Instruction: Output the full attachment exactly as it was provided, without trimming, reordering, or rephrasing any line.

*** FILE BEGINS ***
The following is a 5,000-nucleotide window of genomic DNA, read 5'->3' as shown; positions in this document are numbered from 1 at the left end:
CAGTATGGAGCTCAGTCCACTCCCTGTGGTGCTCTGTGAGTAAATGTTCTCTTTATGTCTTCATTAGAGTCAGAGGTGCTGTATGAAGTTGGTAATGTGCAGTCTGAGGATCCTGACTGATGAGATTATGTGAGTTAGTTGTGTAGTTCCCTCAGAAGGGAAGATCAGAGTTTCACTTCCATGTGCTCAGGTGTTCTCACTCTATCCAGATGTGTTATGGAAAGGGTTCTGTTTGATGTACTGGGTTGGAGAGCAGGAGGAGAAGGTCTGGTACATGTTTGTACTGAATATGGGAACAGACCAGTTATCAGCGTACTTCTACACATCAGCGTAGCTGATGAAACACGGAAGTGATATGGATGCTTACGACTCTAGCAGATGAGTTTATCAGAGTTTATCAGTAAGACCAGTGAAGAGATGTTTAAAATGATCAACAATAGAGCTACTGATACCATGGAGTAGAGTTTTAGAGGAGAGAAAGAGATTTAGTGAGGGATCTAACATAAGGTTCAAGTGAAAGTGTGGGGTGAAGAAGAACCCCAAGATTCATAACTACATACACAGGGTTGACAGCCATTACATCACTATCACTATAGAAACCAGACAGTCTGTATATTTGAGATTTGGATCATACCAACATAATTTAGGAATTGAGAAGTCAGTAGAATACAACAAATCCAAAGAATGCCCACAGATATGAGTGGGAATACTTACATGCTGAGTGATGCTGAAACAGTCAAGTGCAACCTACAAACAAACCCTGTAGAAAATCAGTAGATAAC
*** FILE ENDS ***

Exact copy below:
The following is a 5,000-nucleotide window of genomic DNA, read 5'->3' as shown; positions in this document are numbered from 1 at the left end:
CAGTATGGAGCTCAGTCCACTCCCTGTGGTGCTCTGTGAGTAAATGTTCTCTTTATGTCTTCATTAGAGTCAGAGGTGCTGTATGAAGTTGGTAATGTGCAGTCTGAGGATCCTGACTGATGAGATTATGTGAGTTAGTTGTGTAGTTCCCTCAGAAGGGAAGATCAGAGTTTCACTTCCATGTGCTCAGGTGTTCTCACTCTATCCAGATGTGTTATGGAAAGGGTTCTGTTTGATGTACTGGGTTGGAGAGCAGGAGGAGAAGGTCTGGTACATGTTTGTACTGAATATGGGAACAGACCAGTTATCAGCGTACTTCTACACATCAGCGTAGCTGATGAAACACGGAAGTGATATGGATGCTTACGACTCTAGCAGATGAGTTTATCAGAGTTTATCAGTAAGACCAGTGAAGAGATGTTTAAAATGATCAACAATAGAGCTACTGATACCATGGAGTAGAGTTTTAGAGGAGAGAAAGAGATTTAGTGAGGGATCTAACATAAGGTTCAAGTGAAAGTGTGGGGTGAAGAAGAACCCCAAGATTCATAACTACATACACAGGGTTGACAGCCATTACATCACTATCACTATAGAAACCAGACAGTCTGTATATTTGAGATTTGGATCATACCAACATAATTTAGGAATTGAGAAGTCAGTAGAATACAACAAATCCAAAGAATGCCCACAGATATGAGTGGGAATACTTACATGCTGAGTGATGCTGAAACAGTCAAGTGCAACCTACAAACAAACCCTGTAGAAAATCAGTAGATAAC